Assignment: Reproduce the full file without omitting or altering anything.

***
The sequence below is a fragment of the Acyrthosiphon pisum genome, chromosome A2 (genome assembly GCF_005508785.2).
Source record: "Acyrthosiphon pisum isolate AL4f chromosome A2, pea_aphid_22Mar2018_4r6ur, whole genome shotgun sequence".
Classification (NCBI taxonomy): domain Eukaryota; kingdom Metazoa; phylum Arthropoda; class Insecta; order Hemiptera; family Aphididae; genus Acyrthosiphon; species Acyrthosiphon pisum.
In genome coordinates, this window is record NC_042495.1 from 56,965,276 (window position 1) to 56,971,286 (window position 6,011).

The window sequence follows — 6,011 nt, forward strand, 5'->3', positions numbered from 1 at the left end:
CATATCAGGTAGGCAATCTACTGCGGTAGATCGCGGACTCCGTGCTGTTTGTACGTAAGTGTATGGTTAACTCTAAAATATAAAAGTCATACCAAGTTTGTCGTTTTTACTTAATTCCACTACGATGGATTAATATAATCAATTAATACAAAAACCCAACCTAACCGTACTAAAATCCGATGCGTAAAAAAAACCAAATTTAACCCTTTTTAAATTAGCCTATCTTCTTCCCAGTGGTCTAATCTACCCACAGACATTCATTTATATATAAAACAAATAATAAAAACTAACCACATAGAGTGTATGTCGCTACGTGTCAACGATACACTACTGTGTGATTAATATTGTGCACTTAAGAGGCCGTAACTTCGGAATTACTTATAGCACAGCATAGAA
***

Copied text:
The sequence below is a fragment of the Acyrthosiphon pisum genome, chromosome A2 (genome assembly GCF_005508785.2).
Source record: "Acyrthosiphon pisum isolate AL4f chromosome A2, pea_aphid_22Mar2018_4r6ur, whole genome shotgun sequence".
Classification (NCBI taxonomy): domain Eukaryota; kingdom Metazoa; phylum Arthropoda; class Insecta; order Hemiptera; family Aphididae; genus Acyrthosiphon; species Acyrthosiphon pisum.
In genome coordinates, this window is record NC_042495.1 from 56,965,276 (window position 1) to 56,971,286 (window position 6,011).

The window sequence follows — 6,011 nt, forward strand, 5'->3', positions numbered from 1 at the left end:
CATATCAGGTAGGCAATCTACTGCGGTAGATCGCGGACTCCGTGCTGTTTGTACGTAAGTGTATGGTTAACTCTAAAATATAAAAGTCATACCAAGTTTGTCGTTTTTACTTAATTCCACTACGATGGATTAATATAATCAATTAATACAAAAACCCAACCTAACCGTACTAAAATCCGATGCGTAAAAAAAACCAAATTTAACCCTTTTTAAATTAGCCTATCTTCTTCCCAGTGGTCTAATCTACCCACAGACATTCATTTATATATAAAACAAATAATAAAAACTAACCACATAGAGTGTATGTCGCTACGTGTCAACGATACACTACTGTGTGATTAATATTGTGCACTTAAGAGGCCGTAACTTCGGAATTACTTATAGCACAGCATAGAA